Rungs Torn from the Ladder

I wanted to post this back in April (when it was relevant), but I was in the middle of deadline hell and barely had a moment to sleep, let alone pontificate on the passage of time.

I have a little room to breathe now...I think. I mean, my next deadline isn't for another two days, which feels like all the time in the world right now, but will very soon turn into HOLY SHIT WHY DID I SPEND THE LAST FORTY HOURS WATCHING CAT VIDEOS?!?!

Anyway...

Twenty years ago, on April 16th, Rage Against the Machine released Evil Empire, and changed the way I listen to music forever.

Evil Empire was the first album I ever owned. The first album I put my sticky little fingers on that wasn't my parents', or even my sister's, music. I was eleven years old, and the world was finally fucking mine.

A friend, whose folks were perhaps a bit more permissive, got his hands on the CD (that's compact disc for you young'uns) and invited me over to listen. As we sat in his room, letting the opening notes of People of the Sun wash over us for the first time, I could feel my mind stretching. Expanding. Shattering the molds. Here were songs unlike anything I'd ever heard beforebrazen and brutal and beautiful.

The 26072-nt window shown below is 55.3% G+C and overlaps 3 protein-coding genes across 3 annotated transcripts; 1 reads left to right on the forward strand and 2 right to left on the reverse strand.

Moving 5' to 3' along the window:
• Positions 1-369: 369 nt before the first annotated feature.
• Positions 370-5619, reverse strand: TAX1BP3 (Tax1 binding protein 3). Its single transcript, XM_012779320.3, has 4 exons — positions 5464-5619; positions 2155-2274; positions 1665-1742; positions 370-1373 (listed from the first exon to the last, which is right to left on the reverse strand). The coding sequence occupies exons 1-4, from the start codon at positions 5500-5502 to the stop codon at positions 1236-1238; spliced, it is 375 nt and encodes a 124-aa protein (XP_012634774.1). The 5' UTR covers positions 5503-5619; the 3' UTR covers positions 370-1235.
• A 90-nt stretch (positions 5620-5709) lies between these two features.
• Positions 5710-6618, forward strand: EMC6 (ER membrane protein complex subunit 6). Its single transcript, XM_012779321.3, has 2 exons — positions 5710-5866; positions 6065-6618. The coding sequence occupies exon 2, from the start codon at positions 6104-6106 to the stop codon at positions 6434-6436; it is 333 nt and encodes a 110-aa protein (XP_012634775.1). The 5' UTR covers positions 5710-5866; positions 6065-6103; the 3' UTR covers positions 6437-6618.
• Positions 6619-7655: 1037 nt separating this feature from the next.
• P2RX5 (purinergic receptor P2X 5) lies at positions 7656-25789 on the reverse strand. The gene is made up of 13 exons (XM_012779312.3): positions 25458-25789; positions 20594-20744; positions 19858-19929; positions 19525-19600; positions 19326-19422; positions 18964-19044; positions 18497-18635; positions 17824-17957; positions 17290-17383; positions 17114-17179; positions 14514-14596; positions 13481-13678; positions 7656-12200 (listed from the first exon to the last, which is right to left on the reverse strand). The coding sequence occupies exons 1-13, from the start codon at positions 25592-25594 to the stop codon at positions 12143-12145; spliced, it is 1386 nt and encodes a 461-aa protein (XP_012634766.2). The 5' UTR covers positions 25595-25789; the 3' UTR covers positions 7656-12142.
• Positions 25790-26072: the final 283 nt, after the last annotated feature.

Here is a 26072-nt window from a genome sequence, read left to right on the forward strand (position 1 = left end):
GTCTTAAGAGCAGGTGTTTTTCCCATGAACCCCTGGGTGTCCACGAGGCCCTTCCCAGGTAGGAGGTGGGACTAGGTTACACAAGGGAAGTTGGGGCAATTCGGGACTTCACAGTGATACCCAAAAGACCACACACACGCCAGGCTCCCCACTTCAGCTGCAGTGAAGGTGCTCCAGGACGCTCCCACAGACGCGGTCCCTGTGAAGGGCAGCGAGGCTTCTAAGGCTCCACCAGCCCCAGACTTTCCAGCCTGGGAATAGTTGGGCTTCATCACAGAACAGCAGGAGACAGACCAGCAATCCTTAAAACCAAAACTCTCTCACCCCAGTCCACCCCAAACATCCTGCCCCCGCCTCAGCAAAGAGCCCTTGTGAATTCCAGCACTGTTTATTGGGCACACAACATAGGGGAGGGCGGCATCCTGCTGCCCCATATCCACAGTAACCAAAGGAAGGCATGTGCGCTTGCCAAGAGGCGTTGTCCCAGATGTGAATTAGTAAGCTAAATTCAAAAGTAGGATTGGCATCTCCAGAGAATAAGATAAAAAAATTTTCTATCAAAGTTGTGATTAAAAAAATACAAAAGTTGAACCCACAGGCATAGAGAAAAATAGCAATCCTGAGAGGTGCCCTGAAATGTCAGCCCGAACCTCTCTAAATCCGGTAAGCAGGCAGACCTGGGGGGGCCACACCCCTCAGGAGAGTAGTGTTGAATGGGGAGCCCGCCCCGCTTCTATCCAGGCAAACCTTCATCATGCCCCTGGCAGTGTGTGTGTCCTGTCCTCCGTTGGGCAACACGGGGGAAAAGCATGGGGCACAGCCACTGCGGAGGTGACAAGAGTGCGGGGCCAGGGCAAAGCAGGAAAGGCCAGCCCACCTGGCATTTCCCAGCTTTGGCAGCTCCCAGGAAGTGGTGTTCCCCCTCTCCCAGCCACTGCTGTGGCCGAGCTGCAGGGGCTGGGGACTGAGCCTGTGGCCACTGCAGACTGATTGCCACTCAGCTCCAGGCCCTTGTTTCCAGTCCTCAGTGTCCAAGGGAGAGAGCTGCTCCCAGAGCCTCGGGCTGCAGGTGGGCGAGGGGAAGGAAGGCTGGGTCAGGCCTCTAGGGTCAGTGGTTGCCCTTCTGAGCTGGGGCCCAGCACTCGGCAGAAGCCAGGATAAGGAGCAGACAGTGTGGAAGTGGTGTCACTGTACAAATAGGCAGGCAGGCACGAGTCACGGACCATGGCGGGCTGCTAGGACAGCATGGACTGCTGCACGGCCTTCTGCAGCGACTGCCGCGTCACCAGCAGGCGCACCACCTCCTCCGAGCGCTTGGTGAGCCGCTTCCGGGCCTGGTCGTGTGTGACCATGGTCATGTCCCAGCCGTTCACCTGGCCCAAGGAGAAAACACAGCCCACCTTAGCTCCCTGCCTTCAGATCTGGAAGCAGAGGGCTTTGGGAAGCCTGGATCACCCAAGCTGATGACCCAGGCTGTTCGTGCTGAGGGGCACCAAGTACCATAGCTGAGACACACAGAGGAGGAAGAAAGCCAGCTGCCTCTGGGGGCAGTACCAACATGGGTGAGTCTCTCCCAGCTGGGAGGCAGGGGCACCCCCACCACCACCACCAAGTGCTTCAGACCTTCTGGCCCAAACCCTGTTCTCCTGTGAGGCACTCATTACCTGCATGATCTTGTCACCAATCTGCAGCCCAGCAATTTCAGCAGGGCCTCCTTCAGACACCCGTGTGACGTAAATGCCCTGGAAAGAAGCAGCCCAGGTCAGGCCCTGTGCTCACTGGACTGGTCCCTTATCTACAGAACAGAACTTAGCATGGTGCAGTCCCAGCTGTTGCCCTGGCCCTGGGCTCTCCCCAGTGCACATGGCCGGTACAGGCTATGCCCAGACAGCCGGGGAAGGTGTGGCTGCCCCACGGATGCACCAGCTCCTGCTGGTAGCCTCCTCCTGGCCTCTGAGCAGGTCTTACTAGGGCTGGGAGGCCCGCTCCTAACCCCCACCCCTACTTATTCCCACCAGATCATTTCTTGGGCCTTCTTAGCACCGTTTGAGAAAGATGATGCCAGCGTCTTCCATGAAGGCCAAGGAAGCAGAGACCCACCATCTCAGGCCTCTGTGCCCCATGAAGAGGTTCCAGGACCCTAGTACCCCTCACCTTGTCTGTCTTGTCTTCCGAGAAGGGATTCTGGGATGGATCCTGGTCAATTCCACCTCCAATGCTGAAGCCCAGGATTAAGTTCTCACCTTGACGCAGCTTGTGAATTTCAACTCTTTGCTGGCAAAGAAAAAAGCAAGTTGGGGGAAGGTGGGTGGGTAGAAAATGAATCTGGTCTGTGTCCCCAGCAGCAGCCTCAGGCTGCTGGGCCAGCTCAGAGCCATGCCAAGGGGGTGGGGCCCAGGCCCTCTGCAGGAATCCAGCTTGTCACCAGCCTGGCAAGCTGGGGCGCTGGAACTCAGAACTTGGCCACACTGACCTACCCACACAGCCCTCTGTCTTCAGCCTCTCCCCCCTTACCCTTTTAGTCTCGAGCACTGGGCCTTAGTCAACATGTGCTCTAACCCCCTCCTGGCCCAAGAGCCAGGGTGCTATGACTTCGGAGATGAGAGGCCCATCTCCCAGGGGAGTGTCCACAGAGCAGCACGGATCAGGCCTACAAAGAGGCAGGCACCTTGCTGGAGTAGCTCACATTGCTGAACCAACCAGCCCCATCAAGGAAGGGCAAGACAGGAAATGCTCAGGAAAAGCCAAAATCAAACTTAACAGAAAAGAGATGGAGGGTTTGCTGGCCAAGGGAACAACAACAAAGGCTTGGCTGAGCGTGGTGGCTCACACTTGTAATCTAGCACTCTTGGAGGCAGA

I begged my friend to dub the album onto cassette for me. (This was long before the days of Napster, Kazaa, and Limewire.) He tried to clean it up in the process (knowing I'd get in trouble if my parents caught me listening to such colorful language), by pausing the recording any time Zach de la Rocha cursed. But this takes pretty precise timing (something eleven-year-olds aren't exactly known for), so in most cases, the word fuck could be heard loud and clear, followed by a moment of reverent silence.

Even so, I wore that cassette out. I was too young to understand most of the lyrics (for the life of me, I couldn't figure out why anyone would fill their pockets with seashells), but I knew that these songs were important. They meant something. And merely by listening, I was tapping into a movement greater than myself.

Twenty years later, Evil Empire is still one of my favorite albums, and just as relevant as ever. If you've never heard it before, do yourself a favor: Sit back, turn the bass up, and face the funk...